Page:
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We’re convergence journalism students at the University of Missouri and we’ve been working closely with RJI Fellow Victor Hernandez to research news consumption and application for the Apple Watch. Each of us was given access to a watch courtesy of the School of Journalism, and we’ve had them now for more than a month of testing. Although the devices are fresh and innovative, there are still many aspects that need improvement. We thought it would be useful to make a wearable report card of sorts in order to rank what we believe are the Apple Watch’s best and worst features.

(Views shared are prior to the recent release of watchOS 2 from Apple. We plan to publish an updated post soon.)

Lauren Slome’s initial reactions

If I were to weigh the assets of the Apple Watch on a scale, I wouldn’t divide the categories into pros versus cons, but rather what’s there versus what isn’t. To put it simply: excessive features versus development.

Customization and overall wow factor: A-

On one hand, I don’t think users could possible ask for more possibilities from Apple and its watch. The options for customization are extensive. I can add the majority of the apps I use most to the Glance feature and get updates from them regularly. The watch has a variety of fitness tracking capabilities and does its part by zapping me when I need a little prod to stand up or get moving. I can open and read texts simply by lifting my wrist, and can keep up with social media with a downward glance. Its ability for customization would earn a solid A minus.

Physical function: C-

On the other hand, what the watch makes up for in possibilities, it lacks in function. It seems Apple opted to provide excessive choice over deep development. Take, for example, the watch’s design flaws. First and foremost, the Apple Watch lacks wireless capabilities. If I stray too far from my iPhone 6, my watch loses connection to my phone and, in turn, my phone’s Wi-Fi connection. When that happens, my watch loses the majority of its functions. Similarly, the watch lacks a headphone port, which becomes an issue when I try to make calls or listen to podcasts. And battery capacity is just not up to par. Between class, various jobs, and involvement on campus, I’m on the go for 16 or so hours a day. Some days my battery lasts that long, others it dies on me. The battery-saving mode helps prevent my watch from dying, but doing so limits the watch’s capabilities. Sure, the watch works despite these setbacks, but they also limit its value. These core functional issues are like showing up to class each day but sleeping through it. This is C-minus work there.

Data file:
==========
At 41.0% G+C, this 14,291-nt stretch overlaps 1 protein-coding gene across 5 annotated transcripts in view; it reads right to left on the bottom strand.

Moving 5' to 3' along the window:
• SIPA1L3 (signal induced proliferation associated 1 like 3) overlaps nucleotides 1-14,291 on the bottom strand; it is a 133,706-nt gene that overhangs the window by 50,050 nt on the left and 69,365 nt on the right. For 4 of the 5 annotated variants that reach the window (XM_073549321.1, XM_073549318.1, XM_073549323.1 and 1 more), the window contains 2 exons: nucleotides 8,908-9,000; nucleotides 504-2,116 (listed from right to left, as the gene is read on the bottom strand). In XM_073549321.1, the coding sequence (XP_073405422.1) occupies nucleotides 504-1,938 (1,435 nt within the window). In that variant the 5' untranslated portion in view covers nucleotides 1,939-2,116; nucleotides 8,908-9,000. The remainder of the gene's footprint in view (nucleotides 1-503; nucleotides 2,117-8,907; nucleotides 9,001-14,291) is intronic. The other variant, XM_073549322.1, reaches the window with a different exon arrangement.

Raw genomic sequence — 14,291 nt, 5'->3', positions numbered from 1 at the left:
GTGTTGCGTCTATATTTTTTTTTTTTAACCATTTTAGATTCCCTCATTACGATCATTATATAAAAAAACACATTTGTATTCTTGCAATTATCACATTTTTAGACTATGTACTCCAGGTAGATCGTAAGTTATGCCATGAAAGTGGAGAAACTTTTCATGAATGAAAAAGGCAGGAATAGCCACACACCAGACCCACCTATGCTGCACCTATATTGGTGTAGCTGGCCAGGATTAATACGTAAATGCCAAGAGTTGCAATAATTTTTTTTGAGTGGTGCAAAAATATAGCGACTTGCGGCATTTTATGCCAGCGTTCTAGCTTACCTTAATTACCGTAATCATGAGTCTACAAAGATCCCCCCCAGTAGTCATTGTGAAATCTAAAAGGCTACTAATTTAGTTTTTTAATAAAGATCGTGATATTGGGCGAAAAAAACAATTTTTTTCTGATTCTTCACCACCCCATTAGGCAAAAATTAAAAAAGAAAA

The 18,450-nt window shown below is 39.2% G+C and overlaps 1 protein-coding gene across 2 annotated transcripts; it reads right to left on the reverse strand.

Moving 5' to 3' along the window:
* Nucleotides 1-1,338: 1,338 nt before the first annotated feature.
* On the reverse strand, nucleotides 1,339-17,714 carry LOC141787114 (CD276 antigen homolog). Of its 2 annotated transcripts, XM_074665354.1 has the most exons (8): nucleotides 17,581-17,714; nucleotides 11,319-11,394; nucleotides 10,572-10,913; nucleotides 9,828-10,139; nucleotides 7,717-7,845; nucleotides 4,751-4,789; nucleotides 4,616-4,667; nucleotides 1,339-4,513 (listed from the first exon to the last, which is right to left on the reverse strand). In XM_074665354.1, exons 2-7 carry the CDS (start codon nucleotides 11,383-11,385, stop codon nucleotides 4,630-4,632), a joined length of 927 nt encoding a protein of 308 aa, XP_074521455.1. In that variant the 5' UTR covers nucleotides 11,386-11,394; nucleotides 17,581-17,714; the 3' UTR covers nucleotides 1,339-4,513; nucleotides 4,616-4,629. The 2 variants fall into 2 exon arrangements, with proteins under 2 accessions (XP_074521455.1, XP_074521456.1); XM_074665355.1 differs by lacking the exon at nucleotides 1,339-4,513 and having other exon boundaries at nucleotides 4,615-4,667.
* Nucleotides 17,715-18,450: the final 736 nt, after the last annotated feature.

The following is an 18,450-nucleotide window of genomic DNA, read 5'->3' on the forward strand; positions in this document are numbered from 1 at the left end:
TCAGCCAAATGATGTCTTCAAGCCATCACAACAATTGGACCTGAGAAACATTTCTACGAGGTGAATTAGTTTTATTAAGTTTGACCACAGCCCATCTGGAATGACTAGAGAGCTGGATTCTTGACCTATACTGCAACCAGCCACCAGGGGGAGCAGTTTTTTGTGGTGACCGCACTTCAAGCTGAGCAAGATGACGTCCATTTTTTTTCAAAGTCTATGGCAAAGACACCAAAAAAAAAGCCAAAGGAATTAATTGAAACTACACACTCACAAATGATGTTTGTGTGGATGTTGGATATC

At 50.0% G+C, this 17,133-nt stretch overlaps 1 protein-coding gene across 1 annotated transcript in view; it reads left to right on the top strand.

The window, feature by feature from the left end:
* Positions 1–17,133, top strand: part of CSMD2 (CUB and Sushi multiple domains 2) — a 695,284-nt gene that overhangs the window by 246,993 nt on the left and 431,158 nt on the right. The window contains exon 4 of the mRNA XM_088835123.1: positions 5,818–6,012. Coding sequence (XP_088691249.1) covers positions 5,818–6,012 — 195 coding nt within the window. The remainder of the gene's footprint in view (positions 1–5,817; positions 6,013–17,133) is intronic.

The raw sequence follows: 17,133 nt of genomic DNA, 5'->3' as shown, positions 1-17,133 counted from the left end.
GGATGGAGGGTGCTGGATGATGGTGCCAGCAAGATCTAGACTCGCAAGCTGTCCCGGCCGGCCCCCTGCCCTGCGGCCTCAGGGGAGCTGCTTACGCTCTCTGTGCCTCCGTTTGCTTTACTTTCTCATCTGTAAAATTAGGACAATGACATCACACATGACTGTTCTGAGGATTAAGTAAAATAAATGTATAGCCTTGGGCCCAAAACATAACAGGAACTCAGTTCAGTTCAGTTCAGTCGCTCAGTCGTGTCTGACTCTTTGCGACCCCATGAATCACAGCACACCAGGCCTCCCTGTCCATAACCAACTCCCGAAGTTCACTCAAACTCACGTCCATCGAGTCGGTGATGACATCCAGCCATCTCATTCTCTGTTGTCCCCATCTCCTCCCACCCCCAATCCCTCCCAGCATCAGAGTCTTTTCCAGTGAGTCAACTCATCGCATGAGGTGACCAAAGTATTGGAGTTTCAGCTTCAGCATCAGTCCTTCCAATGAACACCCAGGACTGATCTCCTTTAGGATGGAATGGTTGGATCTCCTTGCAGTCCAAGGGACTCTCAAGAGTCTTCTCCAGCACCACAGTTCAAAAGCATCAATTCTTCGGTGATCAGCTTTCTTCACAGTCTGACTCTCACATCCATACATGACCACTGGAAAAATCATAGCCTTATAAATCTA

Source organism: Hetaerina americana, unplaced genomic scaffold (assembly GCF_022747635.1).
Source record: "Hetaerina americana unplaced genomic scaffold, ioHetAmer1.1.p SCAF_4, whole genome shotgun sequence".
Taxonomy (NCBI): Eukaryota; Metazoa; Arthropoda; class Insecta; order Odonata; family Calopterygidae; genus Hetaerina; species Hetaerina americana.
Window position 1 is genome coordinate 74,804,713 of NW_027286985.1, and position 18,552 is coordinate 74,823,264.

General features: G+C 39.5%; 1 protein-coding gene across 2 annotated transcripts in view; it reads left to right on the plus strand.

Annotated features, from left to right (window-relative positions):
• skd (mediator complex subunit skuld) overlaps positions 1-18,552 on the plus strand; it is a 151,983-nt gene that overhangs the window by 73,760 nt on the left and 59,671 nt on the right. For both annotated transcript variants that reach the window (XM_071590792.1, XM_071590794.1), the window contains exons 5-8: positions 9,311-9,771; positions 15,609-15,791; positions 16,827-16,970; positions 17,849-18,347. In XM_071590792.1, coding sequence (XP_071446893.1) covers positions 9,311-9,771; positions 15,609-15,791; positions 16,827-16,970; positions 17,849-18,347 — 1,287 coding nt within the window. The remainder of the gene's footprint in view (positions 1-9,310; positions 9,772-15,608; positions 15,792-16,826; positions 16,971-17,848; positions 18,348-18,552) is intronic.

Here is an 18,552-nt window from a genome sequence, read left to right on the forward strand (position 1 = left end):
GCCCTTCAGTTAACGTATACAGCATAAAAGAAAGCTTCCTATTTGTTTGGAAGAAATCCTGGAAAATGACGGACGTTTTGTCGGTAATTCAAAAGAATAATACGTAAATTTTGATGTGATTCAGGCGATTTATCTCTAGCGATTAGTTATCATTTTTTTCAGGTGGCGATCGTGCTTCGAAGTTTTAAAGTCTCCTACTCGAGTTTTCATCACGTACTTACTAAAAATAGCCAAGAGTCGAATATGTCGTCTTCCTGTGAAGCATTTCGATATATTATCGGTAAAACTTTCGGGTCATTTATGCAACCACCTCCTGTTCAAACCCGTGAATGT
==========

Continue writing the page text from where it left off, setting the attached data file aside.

Application function: C+

The function of applications on the watch is another area of concern for me. While certain applications operate successfully on the watch, others are too limited to be effective. Instagram only displays seven pictures, and certain news apps only allow you to read so much information before suggesting you go to their website or phone app for the full story. Perhaps the most irritating flaw is that the watch sends you notifications for some applications, like Snapchat and Facebook, that can’t be opened on the watch at all. The combined effect of the design and application issues makes the watch more of a novelty than a necessity.

Future potential: A+

Looking ahead to future watch systems, I think Apple needs to reconsider its approach to the watch. Right now the strategy seems to be to throw as much content at users as possible to increase the wow factor and that feeling of need. But our smartphones are already full of applications, and they do it all better than the watch. How does Apple create a need for the watch when it already offers a product that offers the same services but better? If Apple wants to take the Apple Watch from being a novel gadget to a necessity, I think it needs to dive deep into development. Physical aspects need to be improved, applications need to function on an expanded level, and the watch needs the ability to operate without connecting to our iPhones. It seems that watchOS 2 has started to solve some of these issues, but as the watch operates now, it remains a novelty. Without a headphone port, audio and voice functions aren’t practical. Without wireless connection, the apps are worth little. And without a battery that can maintain the juice it takes to get through a full day, the Apple Watch is even less effective than a regular old Timex. These are the issues Apple needs to address, and yet the focus seems to be recreating an iPhone that comes on a wristband. So my hope for future watch systems is that it’s not just more elaborate features being thrown at us. Once the watch is developed to the level of my iPhone, then by all means Apple, pile on those features. But until then, do less, and do it well.

Samantha Healey’s initial reactions

I really like the Apple Watch, but it’s not something I need in my everyday life for several reasons. The grades I have assigned correlate to the current status of the watch. I am eager to see the updates made in watchOS 2 and hope to see these grades increase.

Display: A

I think this is the best quality of the watch. For such a small screen, Apple does a good job of showing high-quality images that are fairly easy to view. The user has the ability to change the text on the screen to tailor it to their liking, just like the iPhone. Apple also did a good job organizing the apps on the home screen. The layout is interesting and easy to use unless you have larger fingers.

App quality/content: B+